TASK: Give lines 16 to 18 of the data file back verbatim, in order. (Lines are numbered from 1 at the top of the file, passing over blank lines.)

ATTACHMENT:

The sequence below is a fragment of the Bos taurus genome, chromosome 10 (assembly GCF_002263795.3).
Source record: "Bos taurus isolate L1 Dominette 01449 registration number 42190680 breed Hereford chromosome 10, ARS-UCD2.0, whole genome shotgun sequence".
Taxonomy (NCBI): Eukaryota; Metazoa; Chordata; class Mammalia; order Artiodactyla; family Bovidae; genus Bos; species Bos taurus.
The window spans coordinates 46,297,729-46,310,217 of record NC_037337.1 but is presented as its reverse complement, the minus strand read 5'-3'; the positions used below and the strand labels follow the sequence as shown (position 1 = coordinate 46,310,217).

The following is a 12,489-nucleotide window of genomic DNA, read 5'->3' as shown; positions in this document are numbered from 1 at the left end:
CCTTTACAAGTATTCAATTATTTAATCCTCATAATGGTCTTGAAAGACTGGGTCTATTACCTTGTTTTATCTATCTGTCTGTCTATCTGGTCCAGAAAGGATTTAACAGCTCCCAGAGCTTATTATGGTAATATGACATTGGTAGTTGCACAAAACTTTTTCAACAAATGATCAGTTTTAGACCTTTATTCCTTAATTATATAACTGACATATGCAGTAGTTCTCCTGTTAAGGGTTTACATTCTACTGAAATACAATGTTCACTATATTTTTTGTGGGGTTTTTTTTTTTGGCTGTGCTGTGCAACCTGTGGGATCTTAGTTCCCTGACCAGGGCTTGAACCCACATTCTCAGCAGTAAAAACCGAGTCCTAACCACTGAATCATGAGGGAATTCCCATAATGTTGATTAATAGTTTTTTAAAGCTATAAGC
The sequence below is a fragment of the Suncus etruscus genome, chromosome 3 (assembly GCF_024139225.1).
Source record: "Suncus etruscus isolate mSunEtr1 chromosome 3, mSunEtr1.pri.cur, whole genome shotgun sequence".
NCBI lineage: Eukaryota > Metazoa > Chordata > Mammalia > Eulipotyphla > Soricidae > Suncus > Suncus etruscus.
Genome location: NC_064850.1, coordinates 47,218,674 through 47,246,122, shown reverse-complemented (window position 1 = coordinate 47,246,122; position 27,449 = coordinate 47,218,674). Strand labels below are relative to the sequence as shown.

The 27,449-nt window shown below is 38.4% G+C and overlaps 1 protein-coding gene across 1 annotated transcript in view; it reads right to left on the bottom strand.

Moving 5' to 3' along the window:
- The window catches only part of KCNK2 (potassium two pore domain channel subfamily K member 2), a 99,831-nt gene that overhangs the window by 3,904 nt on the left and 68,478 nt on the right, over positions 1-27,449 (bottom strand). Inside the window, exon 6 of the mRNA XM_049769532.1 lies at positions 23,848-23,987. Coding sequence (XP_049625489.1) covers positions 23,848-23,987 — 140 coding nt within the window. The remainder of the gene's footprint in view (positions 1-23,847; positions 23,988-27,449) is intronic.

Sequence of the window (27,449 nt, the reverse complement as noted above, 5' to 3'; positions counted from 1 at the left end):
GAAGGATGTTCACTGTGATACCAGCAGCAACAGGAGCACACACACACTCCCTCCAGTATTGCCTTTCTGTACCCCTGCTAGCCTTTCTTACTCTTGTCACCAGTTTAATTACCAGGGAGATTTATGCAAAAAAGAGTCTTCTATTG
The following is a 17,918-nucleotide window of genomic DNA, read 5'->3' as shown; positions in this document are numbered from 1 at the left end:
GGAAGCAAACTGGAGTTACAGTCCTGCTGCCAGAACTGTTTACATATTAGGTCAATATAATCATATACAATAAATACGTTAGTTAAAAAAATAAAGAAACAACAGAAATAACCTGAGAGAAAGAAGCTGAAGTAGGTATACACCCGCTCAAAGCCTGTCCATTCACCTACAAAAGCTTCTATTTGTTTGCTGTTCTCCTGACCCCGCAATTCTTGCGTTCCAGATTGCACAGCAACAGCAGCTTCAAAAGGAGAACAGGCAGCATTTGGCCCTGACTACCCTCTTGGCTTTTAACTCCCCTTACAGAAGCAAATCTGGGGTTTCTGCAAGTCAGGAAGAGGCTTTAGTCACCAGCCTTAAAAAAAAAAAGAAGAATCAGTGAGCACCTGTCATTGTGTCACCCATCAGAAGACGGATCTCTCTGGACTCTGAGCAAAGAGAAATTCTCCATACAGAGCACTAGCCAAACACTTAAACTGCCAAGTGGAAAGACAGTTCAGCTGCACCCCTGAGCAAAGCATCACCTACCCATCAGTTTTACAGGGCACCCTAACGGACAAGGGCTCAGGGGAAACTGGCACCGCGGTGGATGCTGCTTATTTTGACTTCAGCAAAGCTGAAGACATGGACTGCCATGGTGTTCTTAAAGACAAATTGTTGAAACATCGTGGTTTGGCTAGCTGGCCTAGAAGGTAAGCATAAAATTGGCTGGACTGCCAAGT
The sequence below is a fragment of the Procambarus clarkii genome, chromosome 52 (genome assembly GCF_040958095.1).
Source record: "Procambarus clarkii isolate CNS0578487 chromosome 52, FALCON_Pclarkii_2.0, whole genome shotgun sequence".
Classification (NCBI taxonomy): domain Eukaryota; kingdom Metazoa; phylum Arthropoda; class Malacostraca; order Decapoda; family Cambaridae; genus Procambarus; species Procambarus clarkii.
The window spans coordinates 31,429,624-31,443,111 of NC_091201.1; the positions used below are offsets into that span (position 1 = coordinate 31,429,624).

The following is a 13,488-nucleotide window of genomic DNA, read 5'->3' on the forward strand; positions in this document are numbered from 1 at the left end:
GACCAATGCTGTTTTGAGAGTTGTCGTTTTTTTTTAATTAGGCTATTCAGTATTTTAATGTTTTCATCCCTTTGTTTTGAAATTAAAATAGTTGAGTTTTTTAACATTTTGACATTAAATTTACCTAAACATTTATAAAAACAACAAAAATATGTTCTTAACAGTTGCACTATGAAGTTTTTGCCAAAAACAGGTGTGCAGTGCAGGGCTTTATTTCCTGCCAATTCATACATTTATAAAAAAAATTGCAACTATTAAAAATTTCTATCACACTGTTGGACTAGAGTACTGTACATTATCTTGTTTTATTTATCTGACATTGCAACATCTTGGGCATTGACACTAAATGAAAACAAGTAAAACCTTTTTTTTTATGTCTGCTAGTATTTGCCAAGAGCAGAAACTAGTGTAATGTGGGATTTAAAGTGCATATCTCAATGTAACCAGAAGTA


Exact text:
The following is a 17,918-nucleotide window of genomic DNA, read 5'->3' as shown; positions in this document are numbered from 1 at the left end:
GGAAGCAAACTGGAGTTACAGTCCTGCTGCCAGAACTGTTTACATATTAGGTCAATATAATCATATACAATAAATACGTTAGTTAAAAAAATAAAGAAACAACAGAAATAACCTGAGAGAAAGAAGCTGAAGTAGGTATACACCCGCTCAAAGCCTGTCCATTCACCTACAAAAGCTTCTATTTGTTTGCTGTTCTCCTGACCCCGCAATTCTTGCGTTCCAGATTGCACAGCAACAGCAGCTTCAAAAGGAGAACAGGCAGCATTTGGCCCTGACTACCCTCTTGGCTTTTAACTCCCCTTACAGAAGCAAATCTGGGGTTTCTGCAAGTCAGGAAGAGGCTTTAGTCACCAGCCTTAAAAAAAAAAAGAAGAATCAGTGAGCACCTGTCATTGTGTCACCCATCAGAAGACGGATCTCTCTGGACTCTGAGCAAAGAGAAATTCTCCATACAGAGCACTAGCCAAACACTTAAACTGCCAAGTGGAAAGACAGTTCAGCTGCACCCCTGAGCAAAGCATCACCTACCCATCAGTTTTACAGGGCACCCTAACGGACAAGGGCTCAGGGGAAACTGGCACCGCGGTGGATGCTGCTTATTTTGACTTCAGCAAAGCTGAAGACATGGACTGCCATGGTGTTCTTAAAGACAAATTGTTGAAACATCGTGGTTTGGCTAGCTGGCCTAGAAGGTAAGCATAAAATTGGCTGGACTGCCAAGT
The sequence below is a fragment of the Procambarus clarkii genome, chromosome 52 (genome assembly GCF_040958095.1).